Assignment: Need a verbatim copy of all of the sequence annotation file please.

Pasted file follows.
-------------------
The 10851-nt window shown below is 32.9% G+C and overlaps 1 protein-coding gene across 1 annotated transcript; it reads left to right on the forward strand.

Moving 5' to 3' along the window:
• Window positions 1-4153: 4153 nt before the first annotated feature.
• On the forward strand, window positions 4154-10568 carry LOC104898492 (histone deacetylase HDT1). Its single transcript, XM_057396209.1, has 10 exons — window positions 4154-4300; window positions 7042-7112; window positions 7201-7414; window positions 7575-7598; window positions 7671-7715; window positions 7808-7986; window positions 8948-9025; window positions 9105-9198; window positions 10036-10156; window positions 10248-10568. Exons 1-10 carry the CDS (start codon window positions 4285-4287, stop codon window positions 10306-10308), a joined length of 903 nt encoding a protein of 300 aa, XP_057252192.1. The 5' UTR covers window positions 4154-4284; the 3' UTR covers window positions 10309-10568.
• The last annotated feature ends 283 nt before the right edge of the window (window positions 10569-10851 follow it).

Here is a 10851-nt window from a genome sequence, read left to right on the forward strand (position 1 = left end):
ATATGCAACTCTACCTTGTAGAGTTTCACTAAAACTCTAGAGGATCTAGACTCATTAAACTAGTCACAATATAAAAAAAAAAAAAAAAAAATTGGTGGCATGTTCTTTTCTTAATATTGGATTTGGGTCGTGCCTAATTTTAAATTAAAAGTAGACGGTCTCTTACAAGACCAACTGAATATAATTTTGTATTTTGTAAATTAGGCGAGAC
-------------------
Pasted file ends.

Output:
The 10851-nt window shown below is 32.9% G+C and overlaps 1 protein-coding gene across 1 annotated transcript; it reads left to right on the forward strand.

Moving 5' to 3' along the window:
• Window positions 1-4153: 4153 nt before the first annotated feature.
• On the forward strand, window positions 4154-10568 carry LOC104898492 (histone deacetylase HDT1). Its single transcript, XM_057396209.1, has 10 exons — window positions 4154-4300; window positions 7042-7112; window positions 7201-7414; window positions 7575-7598; window positions 7671-7715; window positions 7808-7986; window positions 8948-9025; window positions 9105-9198; window positions 10036-10156; window positions 10248-10568. Exons 1-10 carry the CDS (start codon window positions 4285-4287, stop codon window positions 10306-10308), a joined length of 903 nt encoding a protein of 300 aa, XP_057252192.1. The 5' UTR covers window positions 4154-4284; the 3' UTR covers window positions 10309-10568.
• The last annotated feature ends 283 nt before the right edge of the window (window positions 10569-10851 follow it).

Here is a 10851-nt window from a genome sequence, read left to right on the forward strand (position 1 = left end):
ATATGCAACTCTACCTTGTAGAGTTTCACTAAAACTCTAGAGGATCTAGACTCATTAAACTAGTCACAATATAAAAAAAAAAAAAAAAAAATTGGTGGCATGTTCTTTTCTTAATATTGGATTTGGGTCGTGCCTAATTTTAAATTAAAAGTAGACGGTCTCTTACAAGACCAACTGAATATAATTTTGTATTTTGTAAATTAGGCGAGAC